An autoimmune disease is one in which the body’s immune system turns against its own tissues (auto is a Greek prefix, meaning self). There are a number of diseases that fall into this category, including, lupus, rheumatoid arthritis, psoriasis or Crohn’s disease.
Multiple sclerosis (MS) is thought by many medical researchers to be an autoimmune disease. In MS, attacks are against the fatty myelin coating that surrounds and insulates nerve cells (a process called demyelination), resulting in lesions. Oligodendrocytes, which are myelin-producing cells, and nerve fibers are also damaged.
Some researchers, however, consider MS to be an “immune-mediated” disease, because the precise antigen, or substance (usually proteins), that triggers the immune system to produce antibodies against the central nervous system (CNS) is still not identified.
The immune system
The immune system is the body’s defense against disease and infection (immune comes from the Latin word immunis, meaning free or untouched). It is made up of different organs, cells and proteins, each one playing a specific role in protecting us from viruses, bacteria and foreign substances. These roles include:
- Neutralizing pathogens such as viruses, bacteria, parasites or fungi, and removing them from the body.
- Recognizing and neutralizing foreign and harmful substances from the environment.
- Fighting malignant cells involved in cancer, or other cells changed due to illness.
The immune system is incredibly complex, second only in complexity to the nervous system. It can be activated to defend against already known pathogens stored in its “memory,” allowing for a quick immune response. At the same time, it knows to recognize its own cells, so as not to work against itself.
Problems arise, however, if a foreign substance looks too much like its “self,” like its own tissues, and is ignored — or if the immune system misreads its tissues and takes them as foreign invaders. In autoimmune diseases, the immune system activates a defense against its tissues — whether nerve cells (MS), joints (rheumatoid arthritis), or the skin (scleroderma), damaging whatever’s under attack.
The immune system in MS
No one yet know the precise cause of MS. But there is little doubt that the immune system contributes to the damage done to the myelin coating on nerve fibers (axons), as well as to the axons themselves and to nerve cell bodies.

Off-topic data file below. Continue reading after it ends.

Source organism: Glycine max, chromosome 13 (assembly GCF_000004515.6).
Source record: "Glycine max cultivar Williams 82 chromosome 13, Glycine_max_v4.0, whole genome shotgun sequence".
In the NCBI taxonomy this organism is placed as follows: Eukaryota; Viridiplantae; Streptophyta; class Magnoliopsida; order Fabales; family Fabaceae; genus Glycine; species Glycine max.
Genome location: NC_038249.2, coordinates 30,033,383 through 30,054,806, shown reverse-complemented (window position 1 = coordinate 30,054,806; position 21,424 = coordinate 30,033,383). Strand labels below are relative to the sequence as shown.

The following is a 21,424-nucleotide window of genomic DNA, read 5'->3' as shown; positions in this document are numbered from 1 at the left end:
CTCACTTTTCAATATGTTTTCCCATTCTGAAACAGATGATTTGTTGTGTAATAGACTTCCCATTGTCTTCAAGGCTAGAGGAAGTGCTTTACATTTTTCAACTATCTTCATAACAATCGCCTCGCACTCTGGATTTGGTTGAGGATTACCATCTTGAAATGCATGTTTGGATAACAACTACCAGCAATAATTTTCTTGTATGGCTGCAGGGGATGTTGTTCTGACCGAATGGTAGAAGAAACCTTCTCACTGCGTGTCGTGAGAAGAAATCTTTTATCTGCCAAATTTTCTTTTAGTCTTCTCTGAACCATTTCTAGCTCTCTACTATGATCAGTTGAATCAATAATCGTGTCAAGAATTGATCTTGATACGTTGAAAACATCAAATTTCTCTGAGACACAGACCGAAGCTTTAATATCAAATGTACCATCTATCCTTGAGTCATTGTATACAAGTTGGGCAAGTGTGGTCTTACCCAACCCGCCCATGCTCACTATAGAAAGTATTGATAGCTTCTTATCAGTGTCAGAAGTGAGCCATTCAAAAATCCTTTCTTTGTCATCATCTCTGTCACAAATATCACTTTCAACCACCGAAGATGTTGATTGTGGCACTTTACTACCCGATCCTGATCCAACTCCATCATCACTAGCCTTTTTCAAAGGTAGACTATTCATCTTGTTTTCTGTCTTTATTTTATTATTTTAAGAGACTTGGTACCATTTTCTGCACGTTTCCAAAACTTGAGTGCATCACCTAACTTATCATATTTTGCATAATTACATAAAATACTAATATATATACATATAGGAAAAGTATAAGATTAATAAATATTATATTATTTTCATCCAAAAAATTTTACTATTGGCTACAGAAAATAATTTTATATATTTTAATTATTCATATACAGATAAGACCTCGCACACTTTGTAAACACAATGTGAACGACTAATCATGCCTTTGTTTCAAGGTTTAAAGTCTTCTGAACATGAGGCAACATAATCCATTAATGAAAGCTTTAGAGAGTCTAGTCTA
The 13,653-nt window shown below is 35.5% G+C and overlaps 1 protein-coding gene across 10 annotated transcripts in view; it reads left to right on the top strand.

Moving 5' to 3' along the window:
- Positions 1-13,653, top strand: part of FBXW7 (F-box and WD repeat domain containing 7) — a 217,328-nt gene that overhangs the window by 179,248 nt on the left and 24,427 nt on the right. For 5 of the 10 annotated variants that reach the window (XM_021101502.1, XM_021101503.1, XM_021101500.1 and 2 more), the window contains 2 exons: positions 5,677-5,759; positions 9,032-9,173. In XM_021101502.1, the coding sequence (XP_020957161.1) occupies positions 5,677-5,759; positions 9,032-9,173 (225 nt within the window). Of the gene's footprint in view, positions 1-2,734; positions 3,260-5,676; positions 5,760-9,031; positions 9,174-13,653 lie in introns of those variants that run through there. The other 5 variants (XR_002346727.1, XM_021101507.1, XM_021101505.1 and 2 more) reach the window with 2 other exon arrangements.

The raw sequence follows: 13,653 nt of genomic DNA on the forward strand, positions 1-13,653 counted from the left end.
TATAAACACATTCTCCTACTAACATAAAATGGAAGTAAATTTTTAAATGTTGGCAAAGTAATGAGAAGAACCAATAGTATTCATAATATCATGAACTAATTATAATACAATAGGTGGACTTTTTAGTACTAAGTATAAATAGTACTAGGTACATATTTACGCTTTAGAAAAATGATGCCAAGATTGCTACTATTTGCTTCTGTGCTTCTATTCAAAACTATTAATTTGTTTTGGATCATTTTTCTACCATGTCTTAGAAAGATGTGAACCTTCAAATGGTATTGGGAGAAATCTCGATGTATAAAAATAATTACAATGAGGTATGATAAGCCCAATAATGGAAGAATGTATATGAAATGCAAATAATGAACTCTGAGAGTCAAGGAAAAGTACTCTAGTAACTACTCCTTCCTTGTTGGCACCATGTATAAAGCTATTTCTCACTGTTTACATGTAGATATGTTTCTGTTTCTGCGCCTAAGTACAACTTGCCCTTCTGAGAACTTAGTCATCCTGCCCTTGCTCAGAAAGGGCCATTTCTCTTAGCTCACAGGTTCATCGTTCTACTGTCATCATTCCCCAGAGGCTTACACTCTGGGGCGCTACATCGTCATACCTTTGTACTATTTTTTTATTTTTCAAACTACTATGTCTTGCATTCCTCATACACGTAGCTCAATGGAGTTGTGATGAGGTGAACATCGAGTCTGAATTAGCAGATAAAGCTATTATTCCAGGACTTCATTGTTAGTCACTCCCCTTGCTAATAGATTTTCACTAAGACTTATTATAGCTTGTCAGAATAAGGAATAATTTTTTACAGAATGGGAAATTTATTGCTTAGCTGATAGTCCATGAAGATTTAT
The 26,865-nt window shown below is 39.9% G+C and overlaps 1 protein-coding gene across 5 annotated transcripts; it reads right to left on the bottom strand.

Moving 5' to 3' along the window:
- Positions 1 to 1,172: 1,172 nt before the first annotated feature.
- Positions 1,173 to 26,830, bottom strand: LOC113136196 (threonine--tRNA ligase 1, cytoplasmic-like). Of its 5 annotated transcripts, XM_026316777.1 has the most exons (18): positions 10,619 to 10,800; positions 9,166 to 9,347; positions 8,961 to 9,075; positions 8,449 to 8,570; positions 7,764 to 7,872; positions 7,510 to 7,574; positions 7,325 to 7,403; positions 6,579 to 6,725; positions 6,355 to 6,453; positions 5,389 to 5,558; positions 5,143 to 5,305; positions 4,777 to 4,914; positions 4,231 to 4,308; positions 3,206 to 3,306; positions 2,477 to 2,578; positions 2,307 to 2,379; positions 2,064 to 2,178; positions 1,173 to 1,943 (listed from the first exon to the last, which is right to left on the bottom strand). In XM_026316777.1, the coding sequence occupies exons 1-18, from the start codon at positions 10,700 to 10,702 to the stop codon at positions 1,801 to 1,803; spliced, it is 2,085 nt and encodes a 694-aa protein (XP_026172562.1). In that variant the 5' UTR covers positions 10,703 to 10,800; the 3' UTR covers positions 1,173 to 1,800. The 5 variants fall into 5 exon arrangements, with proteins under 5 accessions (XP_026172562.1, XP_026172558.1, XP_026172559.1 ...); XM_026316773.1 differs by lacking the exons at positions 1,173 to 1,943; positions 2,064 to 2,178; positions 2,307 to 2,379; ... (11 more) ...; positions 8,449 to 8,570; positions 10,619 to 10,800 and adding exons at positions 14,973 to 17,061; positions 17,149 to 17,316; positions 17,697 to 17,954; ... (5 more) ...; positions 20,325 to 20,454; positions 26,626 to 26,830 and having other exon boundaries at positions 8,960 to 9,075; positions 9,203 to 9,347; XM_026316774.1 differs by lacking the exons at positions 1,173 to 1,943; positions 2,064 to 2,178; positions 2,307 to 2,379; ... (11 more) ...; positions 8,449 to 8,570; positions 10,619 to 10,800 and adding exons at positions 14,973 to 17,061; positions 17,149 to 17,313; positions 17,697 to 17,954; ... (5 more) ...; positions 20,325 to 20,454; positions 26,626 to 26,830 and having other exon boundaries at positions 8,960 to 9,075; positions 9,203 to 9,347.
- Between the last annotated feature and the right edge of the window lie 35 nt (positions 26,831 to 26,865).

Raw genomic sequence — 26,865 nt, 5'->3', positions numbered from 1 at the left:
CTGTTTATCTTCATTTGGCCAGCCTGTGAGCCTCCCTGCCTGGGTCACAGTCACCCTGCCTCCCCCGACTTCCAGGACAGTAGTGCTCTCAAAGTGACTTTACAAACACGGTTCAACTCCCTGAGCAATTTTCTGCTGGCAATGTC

Researchers suggest these three possibilities as reasons behind such attacks:
- The immune system is fighting against an infectious agent (e.g., a virus) that mimics or otherwise looks like brain and nerve cells (an event called molecular mimickry).
- The immune system is indeed targeting unhealthy brain cells
- The immune system has begun to identify normal brain cells as foreign invaders
Although the third possibility has long been the favored explanation, recent research suggests that the first two play a role in MS, possibly by a breach in the brain-blood barrier that brings the immune system into contact with the brain for a first time.
Lymphocytes and macrophages are types of white blood cells produced by the immune system as protective agents. They circulate in the blood and cross the brain-blood barrier — a protective barrier designed to prevent blood-borne cells or other substances from crossing into the central nervous system and damaging the brain, optic nerves and spinal cord.
Somehow this system breaks down in MS, and white blood cells (lymphocytes and macrophages) cross the barrier to begin their attacks on the myelin sheath around nerve fibers. Other immune white blood cells, known as T-cells, also for unknown reasons become activated and turn against proteins in the central nervous system, causing inflammation, secreting chemicals that damage nerve axons, and recruiting other damaging immune cells.
MS treatment: Looking for immune system targets
To understand MS and slow the disease’s progression, it is necessary to better understand how the immune system is involved in the disease.
Current research is looking into these areas:
- Understanding how the system’s components (T-cells, B-cells and antibodies) work.
- Identifying new targets for therapies, especially those aiming at specific parts so as to leave much of the immune system unaffected.
- Identifying what substances or processes are behind nerve axon damage
- Identifying those agents that turn on and off immune attacks
A number of studies are being supported by the National MS Society and other patient-advocate groups. One such study identified a group of proteins, known as a complement, that may be involved in the loss of nerve connections (synapses) in the area of the brain associated with memory.
Another looked specifically at macrophages and what might trigger their damaging attacks. In this study, researchers working in a mouse model of the disease were able to differentiate between “good” and “bad” macrophages, a finding that, if supported in future research, could result in treatments that target only destructive or “bad” macrophages, preserving more of the immune system’s ability to protect from disease while limited damage done in MS.
Note: Multiple Sclerosis News Today is strictly a news and information website about the disease. It does not provide medical advice, diagnosis, or treatment. This content is not intended to be a substitute for professional medical advice, diagnosis, or treatment. Always seek the advice of your physician or other qualified health provider with any questions you may have regarding a medical condition. Never disregard professional medical advice or delay in seeking it because of something you have read on this website.